Otter-cam peers into protected Elkhorn Slough
The sea otter (Enhydra lutris) is perhaps the most charismatic of megafauna. It holds hands with its fellows as it backfloats on the waves, paddling idly with a foot, and tows its babies around in an almost cartoonishly adorable furry embrace. It uses tools to crack the open its shellfish meals and tumbles like a circus contortionist in relentless pursuit of clean (prerequisite of warm) fur. It is a predator that looks like a cuddly stuffed animal.
Despite the benefits of human-appeal in a human-dominated world, sea otters are having a hard time.
Once numerous from northern Japan and Kamchatka, across the Aleutian archipelago, and down the Pacific coast of North America to Baja, sea otters now occupy only small enclaves of their historic range. In California, the southern sea otter never really recovered from the eighteenth and nineteenth century demand for otter furs that induced people to hunt them to near extinction. Fewer than 3000 live in a short range concentrated around Monterey.
At Elkhorn Slough National Estuarine Research Reserve, otters (and seals,fish, birds, and other coastal critters) find a refuge of mashes and mudflats in the center of busy Monterey Bay. Its keepers @elkhornslough have recently set up an “otter-cam” to give researchers, enthusiasts, and the curious public a window on otter comings and goings.
Otters turn up to cavort for the camera at high tide, for which the reserve has provided a helpful tide table.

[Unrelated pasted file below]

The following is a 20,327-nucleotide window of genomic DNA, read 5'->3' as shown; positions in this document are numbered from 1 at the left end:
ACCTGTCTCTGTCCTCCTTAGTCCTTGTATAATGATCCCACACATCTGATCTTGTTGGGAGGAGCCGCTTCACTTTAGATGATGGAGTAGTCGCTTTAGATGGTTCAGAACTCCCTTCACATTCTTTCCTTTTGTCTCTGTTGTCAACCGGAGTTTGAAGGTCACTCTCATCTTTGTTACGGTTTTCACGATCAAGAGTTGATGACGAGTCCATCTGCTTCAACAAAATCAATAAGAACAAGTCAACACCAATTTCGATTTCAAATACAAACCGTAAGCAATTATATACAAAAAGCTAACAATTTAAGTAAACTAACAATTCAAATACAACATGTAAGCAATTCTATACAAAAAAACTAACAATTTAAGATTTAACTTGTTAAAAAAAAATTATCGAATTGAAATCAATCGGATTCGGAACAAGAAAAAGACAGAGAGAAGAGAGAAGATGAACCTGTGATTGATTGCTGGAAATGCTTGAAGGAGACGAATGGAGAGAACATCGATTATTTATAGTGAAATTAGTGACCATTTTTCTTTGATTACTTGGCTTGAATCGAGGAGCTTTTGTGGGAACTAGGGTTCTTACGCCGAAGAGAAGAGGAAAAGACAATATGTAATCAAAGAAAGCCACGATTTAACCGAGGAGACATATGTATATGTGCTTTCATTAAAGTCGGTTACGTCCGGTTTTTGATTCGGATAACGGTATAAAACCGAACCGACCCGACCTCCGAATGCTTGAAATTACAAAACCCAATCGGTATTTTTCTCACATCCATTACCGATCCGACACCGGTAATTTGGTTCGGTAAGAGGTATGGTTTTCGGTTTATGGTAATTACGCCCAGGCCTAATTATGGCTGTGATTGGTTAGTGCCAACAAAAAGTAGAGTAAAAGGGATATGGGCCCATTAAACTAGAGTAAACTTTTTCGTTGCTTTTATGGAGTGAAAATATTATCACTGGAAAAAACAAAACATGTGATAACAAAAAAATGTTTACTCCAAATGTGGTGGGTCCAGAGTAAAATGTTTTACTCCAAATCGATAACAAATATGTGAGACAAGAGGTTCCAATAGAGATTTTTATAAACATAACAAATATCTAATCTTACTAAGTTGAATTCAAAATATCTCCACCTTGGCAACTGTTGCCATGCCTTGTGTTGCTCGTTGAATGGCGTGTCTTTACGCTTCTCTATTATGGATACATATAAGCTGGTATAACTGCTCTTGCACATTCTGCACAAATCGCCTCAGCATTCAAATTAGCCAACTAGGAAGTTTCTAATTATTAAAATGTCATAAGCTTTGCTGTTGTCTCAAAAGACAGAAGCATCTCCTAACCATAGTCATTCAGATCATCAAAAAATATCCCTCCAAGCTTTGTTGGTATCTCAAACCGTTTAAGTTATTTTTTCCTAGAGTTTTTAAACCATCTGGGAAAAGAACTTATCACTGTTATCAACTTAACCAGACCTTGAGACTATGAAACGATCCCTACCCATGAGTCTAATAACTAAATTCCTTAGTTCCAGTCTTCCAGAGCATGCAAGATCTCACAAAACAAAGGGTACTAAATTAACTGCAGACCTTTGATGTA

While waiting for live otter action, you can watch high quality recorded footage in the “Otter 501” episode of PBS’s Nature, featuring the Monterey Bay Aquarium’s otter rescue squad and its efforts to raise and repatriate orphaned sea otter pups. Tucked in amongst the furry, whiskery adorableness are nice tidbits of science.
The sea otter has a particular appetite for sea urchins, whose spiny purple armor discourages most predators. Without sea otters, unchecked hordes of urchins have chewed through entire kelp forests, leaving rocky barrens. This cascade of effects has brought the sea otter fame as a keystone species.
The heaviest member of the weasel family must dive all day, eating and eating, to burn enough calories to stay warm in the cold Pacific. As a consequence of its diet of filter feeders, the sea otters of Elkhorn Slough get a high dose of agricultural and industrial contaminants. Pollutants, habitat loss, parasite load, and shark bites have been proposed as explanations for the California otters’ sluggish recovery in comparison to their Alaskan cousins. Their high mortality is a topic of pressing research at UC Santa Cruz and USGS’s Western Ecological Research Center.